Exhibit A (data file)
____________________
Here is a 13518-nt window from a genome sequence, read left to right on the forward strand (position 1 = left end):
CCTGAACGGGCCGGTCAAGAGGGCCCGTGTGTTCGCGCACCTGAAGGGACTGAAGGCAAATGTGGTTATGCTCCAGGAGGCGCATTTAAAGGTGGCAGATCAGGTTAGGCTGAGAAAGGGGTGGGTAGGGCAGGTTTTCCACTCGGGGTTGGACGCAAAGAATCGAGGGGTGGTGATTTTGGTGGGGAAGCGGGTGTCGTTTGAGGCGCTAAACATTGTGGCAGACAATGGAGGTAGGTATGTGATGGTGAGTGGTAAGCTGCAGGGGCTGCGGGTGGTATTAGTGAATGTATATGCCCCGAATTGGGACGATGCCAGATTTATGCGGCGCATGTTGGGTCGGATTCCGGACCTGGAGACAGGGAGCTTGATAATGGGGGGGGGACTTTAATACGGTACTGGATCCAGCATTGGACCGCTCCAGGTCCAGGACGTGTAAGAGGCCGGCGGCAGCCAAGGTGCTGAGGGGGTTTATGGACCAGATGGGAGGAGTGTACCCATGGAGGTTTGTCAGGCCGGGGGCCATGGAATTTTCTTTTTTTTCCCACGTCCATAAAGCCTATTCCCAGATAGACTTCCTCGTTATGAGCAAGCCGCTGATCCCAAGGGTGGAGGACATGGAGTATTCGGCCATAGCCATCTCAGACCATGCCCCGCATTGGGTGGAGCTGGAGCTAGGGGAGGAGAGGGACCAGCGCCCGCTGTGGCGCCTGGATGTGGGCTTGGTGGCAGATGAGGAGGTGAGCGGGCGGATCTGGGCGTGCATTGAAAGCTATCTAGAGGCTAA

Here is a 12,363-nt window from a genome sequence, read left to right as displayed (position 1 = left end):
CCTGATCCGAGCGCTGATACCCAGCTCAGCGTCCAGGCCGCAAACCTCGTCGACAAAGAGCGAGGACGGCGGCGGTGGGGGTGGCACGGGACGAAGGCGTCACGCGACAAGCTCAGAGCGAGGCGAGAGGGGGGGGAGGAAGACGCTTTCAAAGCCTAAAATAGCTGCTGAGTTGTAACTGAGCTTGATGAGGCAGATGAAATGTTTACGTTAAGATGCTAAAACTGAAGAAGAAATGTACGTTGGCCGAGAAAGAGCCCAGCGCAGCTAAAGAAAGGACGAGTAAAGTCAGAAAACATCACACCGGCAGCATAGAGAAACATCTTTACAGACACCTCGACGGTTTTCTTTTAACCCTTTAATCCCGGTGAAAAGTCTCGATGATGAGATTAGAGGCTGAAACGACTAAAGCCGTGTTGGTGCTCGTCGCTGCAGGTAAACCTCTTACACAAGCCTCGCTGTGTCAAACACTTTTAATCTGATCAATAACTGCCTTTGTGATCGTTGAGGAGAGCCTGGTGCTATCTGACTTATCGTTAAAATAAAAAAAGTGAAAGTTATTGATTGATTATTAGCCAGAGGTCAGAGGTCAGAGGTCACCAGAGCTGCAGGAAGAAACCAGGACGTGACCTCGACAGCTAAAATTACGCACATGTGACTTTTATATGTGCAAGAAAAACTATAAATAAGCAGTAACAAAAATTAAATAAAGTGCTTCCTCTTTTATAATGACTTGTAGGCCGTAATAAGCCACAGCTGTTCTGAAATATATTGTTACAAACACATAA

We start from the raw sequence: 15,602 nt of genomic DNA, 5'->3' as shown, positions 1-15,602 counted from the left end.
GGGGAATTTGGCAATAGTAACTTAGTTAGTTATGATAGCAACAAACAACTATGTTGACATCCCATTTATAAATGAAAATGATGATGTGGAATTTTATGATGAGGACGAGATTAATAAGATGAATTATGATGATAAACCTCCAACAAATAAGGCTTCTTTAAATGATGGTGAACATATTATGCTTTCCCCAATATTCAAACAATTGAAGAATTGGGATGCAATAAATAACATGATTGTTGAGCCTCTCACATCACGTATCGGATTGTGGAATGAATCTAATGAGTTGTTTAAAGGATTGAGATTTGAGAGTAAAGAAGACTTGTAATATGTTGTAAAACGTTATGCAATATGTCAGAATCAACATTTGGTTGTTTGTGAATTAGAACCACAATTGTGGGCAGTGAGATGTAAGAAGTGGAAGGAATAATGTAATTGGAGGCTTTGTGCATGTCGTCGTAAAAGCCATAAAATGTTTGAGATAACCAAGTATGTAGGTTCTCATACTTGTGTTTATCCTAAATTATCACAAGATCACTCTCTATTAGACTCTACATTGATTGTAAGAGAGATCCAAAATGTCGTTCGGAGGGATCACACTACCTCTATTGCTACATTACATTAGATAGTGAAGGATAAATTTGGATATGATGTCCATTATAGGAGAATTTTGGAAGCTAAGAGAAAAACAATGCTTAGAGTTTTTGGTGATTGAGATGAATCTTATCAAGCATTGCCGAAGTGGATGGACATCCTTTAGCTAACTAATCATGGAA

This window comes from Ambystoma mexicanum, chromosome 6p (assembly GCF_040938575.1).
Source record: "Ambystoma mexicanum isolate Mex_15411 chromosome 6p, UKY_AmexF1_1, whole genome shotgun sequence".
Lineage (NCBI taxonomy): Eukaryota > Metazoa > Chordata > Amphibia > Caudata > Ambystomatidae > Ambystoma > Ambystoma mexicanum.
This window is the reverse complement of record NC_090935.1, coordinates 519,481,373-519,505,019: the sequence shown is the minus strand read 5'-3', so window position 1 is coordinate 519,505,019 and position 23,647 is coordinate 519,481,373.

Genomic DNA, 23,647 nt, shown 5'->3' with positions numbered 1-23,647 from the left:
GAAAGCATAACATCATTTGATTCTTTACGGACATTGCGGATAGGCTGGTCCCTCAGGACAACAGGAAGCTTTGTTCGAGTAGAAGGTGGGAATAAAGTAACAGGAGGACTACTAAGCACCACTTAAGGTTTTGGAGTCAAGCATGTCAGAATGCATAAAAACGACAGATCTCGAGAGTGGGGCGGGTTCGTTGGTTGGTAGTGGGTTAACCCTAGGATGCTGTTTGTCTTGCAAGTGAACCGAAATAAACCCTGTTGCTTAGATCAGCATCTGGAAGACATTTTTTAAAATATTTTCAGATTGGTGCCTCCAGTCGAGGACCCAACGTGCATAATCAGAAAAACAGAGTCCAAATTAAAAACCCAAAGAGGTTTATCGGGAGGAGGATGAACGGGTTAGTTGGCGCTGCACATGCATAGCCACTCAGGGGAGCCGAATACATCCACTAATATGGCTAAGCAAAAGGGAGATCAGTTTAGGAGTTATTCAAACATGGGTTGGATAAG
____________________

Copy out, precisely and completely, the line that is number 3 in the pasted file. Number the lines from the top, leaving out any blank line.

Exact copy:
Here is a 12,363-nt window from a genome sequence, read left to right as displayed (position 1 = left end):